2. Use the scripted lesson and lesson display in the teacher’s guide (PDFs) to teach the paired mechanics and grammar lessons in-class or via Zoom, etc.
  3. Students complete and self-correct the guided practice, slide activities, simple sentence diagram, mentor text, writing applications, and sentence dictation formative assessments (Google slides and PDFs)
  4. Assign additional independent practice if needed to all or some students (Google slides and PDFs).
  5. After completing four of the lessons, administer the biweekly unit test (Google forms). Administer the final exam at the end of the year (Google forms with Google sheets recording matrix).

The Teaching Grammar, Usage, and Mechanics program features a secret agent theme in the Google slides with drag and drop activities, type-in-the-box practice, audio files, and problem-solving (secret codes and such). The theme is fun, but the learning tasks are rigorous.

Click to view the Grades 4-8 Instructional Scope and Sequence (table of contents) with CCSS Alignment Documents. The Teaching Grammar, Usage, and Mechanics program provides effective grade to grade instructional continuity.

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or… Also check out the Grammar, Usage, and Mechanics Interactive Notebook Grades 4-8.

Need a no-prep interactive grammar notebook to teach review and grade-level grammar and mechanics standards? With Cornell Notes, foldables, tons of online links, practice worksheets, and biweekly tests? And how about options for Google slides, forms, and sheets for effective distance learning?
 
 
*Rigorous assessment-based instruction. Each of the 64 lessons provides a separate teacher’s guide and student lessons for a full year of grammar and mechanics instruction. A lesson includes these instructional components: Cornell Notes Mechanics and Grammar Lesson with links and Resources (for in-class display or ZOOM) and corresponding student lessons (printable PDFs and Google slides); Cartoon Response, Writing Application, and 3D Graphic Organizer (PDFs)
 
*Complete alignment to the Common Core Standards with built-in review. Lessons include assessment-based instruction in all grades 4-8 grammar and mechanics (language conventions) Standards with special emphasis on the Progressive Skills Review Standards grades 3–8.
 
*Biweekly unit tests (printable PDFs and Google forms) including definition, identification, and application (answers included) …20–25 minutes to complete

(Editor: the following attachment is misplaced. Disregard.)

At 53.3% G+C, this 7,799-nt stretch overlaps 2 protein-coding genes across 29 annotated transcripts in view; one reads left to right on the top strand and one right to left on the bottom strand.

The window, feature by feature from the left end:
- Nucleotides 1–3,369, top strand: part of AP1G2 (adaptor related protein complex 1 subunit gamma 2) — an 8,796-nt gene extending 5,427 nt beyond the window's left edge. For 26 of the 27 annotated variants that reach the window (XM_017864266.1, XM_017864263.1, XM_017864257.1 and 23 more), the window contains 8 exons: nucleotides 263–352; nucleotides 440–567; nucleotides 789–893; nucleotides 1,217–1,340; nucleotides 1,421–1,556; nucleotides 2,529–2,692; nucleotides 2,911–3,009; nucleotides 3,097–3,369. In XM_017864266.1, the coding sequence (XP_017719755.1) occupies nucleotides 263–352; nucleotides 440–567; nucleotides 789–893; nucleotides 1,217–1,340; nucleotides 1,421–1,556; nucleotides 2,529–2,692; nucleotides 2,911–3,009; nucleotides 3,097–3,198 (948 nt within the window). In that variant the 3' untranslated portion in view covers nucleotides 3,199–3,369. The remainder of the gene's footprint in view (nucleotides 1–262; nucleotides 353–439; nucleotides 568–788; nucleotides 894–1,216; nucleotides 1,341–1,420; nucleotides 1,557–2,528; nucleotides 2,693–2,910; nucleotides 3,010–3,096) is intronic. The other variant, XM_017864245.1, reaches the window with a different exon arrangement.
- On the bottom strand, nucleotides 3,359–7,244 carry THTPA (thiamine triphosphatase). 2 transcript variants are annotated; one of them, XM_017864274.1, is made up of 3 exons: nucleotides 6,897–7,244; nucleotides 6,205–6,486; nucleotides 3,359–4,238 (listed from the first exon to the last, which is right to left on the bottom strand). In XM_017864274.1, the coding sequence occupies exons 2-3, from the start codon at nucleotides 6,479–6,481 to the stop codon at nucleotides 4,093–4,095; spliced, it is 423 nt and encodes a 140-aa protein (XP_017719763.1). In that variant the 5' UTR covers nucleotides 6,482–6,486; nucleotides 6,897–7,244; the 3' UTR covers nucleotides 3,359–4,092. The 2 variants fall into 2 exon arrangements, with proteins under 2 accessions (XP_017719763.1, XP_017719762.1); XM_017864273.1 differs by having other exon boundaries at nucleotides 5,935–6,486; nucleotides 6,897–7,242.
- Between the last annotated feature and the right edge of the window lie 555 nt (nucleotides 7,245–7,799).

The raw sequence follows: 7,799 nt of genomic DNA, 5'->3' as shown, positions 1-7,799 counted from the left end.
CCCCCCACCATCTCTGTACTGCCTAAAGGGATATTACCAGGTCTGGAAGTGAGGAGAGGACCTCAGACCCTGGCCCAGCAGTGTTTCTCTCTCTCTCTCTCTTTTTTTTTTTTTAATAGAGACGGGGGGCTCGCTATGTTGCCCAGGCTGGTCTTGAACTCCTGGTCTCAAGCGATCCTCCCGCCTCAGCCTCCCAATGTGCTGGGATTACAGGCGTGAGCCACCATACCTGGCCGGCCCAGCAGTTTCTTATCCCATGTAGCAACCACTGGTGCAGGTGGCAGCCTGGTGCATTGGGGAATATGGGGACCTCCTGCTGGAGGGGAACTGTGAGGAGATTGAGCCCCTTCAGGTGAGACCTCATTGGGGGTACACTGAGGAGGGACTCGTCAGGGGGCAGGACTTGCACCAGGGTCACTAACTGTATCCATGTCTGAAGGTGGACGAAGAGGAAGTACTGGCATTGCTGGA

*Clear directions with the same instructional procedures for each lesson. Perfect for both the beginning teacher, expert grammarians, and substitutes
 
*Online links to songs, posters, sentence diagrams, and more
 
*Diagnostic Grammar, Usage, and Mechanics Assessments (printable PDFs and Google forms) with 77 remedial worksheets (printable PDFs and Google slides), each with a formative assessment… plus, an Assessment Master Matrix for progress monitoring (printable PDFs and Google sheets)
 
*Final exam covering all 64 lessons (Google forms and sheets)
 
*Simple and fun 3d graphic organizers from Tangstar (the best on the web) with clear directions and less mess and interactive Google slides with a fun, problem-solving secret agent theme with drop-and-drag, audio, and fill-in the text box activities
 
*Minimal prep and correction. Teachers don’t have to create their own INB for student make-up work. Print three student pages per lesson, set out the crayons, scissors, and glue (or tape), and your students write down examples and annotate on the Cornell Notes in their comp books or spiral notebooks. You display the teacher pages, read the lesson, and lead the discussion. Everything to make you the expert grammarian is included.
 
*Flexible curriculum. Teachers choose what works for their schedules and class time. Complete all or part of each lesson. Mix and match the paper INB and digital activities.
You can have it your way! With flexible, grammar curriculum for both in-class and digital (virtual learning) from Pennington Publishing.